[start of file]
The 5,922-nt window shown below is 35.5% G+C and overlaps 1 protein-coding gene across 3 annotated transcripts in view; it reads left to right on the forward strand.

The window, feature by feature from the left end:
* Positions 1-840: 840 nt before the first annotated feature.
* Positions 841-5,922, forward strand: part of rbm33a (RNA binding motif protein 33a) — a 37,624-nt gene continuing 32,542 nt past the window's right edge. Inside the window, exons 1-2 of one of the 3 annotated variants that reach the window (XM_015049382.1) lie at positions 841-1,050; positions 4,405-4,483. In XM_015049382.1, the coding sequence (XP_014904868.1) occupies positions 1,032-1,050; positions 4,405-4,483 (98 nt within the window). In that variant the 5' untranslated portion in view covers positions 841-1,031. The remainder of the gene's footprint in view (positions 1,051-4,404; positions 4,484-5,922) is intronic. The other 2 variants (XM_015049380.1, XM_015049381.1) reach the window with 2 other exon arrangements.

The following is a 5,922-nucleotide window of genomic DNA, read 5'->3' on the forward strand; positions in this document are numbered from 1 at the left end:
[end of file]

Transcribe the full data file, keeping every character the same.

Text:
The 5,922-nt window shown below is 35.5% G+C and overlaps 1 protein-coding gene across 3 annotated transcripts in view; it reads left to right on the forward strand.

The window, feature by feature from the left end:
* Positions 1-840: 840 nt before the first annotated feature.
* Positions 841-5,922, forward strand: part of rbm33a (RNA binding motif protein 33a) — a 37,624-nt gene continuing 32,542 nt past the window's right edge. Inside the window, exons 1-2 of one of the 3 annotated variants that reach the window (XM_015049382.1) lie at positions 841-1,050; positions 4,405-4,483. In XM_015049382.1, the coding sequence (XP_014904868.1) occupies positions 1,032-1,050; positions 4,405-4,483 (98 nt within the window). In that variant the 5' untranslated portion in view covers positions 841-1,031. The remainder of the gene's footprint in view (positions 1,051-4,404; positions 4,484-5,922) is intronic. The other 2 variants (XM_015049380.1, XM_015049381.1) reach the window with 2 other exon arrangements.

The following is a 5,922-nucleotide window of genomic DNA, read 5'->3' on the forward strand; positions in this document are numbered from 1 at the left end: